What is whiplash?
Whiplash is a common complaint for anyone unfortunate enough to be involved in a road traffic accident. According to the NHS website, it is caused when:
“The vigorous movement of the head overstretches and damages the tendons and ligaments in the neck.”
Other causes of whiplash may include:
- A sudden blow to the head (for example, during contact sports such as rugby);
- A slip or a fall;
- Being struck on the head by a heavy object.
Although whiplash is not a life threatening injury, it can be an extremely unpleasant and uncomfortable experience for the patient. In the worse case scenario, whiplash may even lead to a prolonged period of disability: whilst most victims are soon on the road to recovery, others may experience symptoms for much longer.
What are the symptoms?
It is important to note that the symptoms of whiplash may not appear immediately following the original trauma. In fact, it can take between 6-12 hours for them to develop, with the pain and stiffness continuing to worsen over the following days Medicenenet.com lists the common symptoms of whiplash as follows:
- Neck pain and stiffness
- Shoulder pain and stiffness
- Jaw pain
- Arm pain and/or weakness
- Visual disturbances
- Ringing in the ears (tinnitus)
- Back pain
More severe symptoms, in chronic cases, may include:
- Drug dependency
- Post-traumatic stress syndrome
- Sleep disturbance (insomnia)
How is it diagnosed?
Whiplash can be diagnosed by a GP or hospital Dr following an initial examination. Tests aren’t usually required, but the Dr will want to know how the injury occurred, in addition to as much information as possible about the symptoms. He/she may also:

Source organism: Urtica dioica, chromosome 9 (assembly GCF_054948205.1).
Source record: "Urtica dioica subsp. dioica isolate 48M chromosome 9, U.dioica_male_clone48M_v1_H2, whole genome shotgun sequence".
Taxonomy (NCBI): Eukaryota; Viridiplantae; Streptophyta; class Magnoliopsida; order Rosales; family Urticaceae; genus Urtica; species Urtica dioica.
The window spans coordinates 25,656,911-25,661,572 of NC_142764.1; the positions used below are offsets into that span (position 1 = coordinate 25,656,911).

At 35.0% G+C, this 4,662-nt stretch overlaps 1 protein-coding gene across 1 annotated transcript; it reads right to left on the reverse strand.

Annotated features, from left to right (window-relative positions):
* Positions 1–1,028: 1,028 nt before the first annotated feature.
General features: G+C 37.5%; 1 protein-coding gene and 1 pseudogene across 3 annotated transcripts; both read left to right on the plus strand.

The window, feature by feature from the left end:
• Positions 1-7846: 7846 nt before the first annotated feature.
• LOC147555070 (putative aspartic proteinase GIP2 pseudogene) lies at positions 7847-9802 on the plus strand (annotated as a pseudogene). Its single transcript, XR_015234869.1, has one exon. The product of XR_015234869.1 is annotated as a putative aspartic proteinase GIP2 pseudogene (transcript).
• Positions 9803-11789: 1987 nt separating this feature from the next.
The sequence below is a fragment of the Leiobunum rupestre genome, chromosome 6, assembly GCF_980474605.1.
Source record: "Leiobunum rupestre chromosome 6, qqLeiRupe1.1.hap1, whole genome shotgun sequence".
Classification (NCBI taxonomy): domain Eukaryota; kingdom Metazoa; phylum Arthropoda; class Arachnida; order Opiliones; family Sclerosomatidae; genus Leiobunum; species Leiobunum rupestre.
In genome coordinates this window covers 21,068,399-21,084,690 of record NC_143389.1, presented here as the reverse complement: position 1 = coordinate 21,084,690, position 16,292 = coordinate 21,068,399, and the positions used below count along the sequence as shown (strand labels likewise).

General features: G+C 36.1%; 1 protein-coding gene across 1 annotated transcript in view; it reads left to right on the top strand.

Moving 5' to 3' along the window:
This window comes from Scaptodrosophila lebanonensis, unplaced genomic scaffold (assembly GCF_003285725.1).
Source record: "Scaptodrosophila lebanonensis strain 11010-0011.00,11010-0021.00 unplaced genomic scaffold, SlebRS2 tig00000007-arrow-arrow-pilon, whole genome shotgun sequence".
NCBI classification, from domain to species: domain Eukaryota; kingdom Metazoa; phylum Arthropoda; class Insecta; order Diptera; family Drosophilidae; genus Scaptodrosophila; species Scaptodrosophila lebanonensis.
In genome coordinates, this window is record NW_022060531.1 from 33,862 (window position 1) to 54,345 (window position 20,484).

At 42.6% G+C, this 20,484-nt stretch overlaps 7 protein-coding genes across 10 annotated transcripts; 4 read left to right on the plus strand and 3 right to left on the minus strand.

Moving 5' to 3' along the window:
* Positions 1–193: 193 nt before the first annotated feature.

“examine your neck for signs of muscle spasms and tenderness and assess the range of movement in your neck.”
If the Dr suspects that a more serious injury may have occurred, the patient may also be sent for scans or x-rays:
“The most important first step is to make sure there is no major injury to the neck, head or the rest of the body requiring immediate treatment.”
What is the treatment?
The good news is that, in most cases of whiplash, the symptoms should begin to either improve on their own, or with some basic treatment. GP’s will assess individuals on a case-by-case basis for the best course of action, which may include:
- Advising the patient to move his/her neck, rather than keeping it still with a brace or collar. The NHS website explains that:
“Your neck may be painful but keeping it mobile from an early stage will improve its functionality and speed up your recovery”
- Taking painkillers (for example, paracetamol or ibuprofen for milder pain; or stronger ones, such as codeine, may be prescribed in more severe cases)
- Depending upon the severity of the symptoms, there is also a chance that the Dr may recommend physiotherapy
You can read more about how whiplash is treated, including in the instance that the patient begins to develop any psychological symptoms, here.
Whilst most cases of whiplash should clear up without any lasting damage, in some patients the symptoms may be severe or longer lasting (up to 6 months or more). In this instance, the injury may impact upon the individual’s ability to work or enjoy leisure time: potentially causing anxiety and depression as a result. Where chronic whiplash is diagnosed, a GP may recommend a more intensive treatment programme, or even referral to a specialist.
Do remember that it is imperative that you see your GP if you are suffering from any chronic neck pains that are affecting your ability to work or carry out everyday tasks.
Have you ever suffered from whiplash, or suspected that you may have done? What treatment/s did you receive and how long did it take for your condition to improve?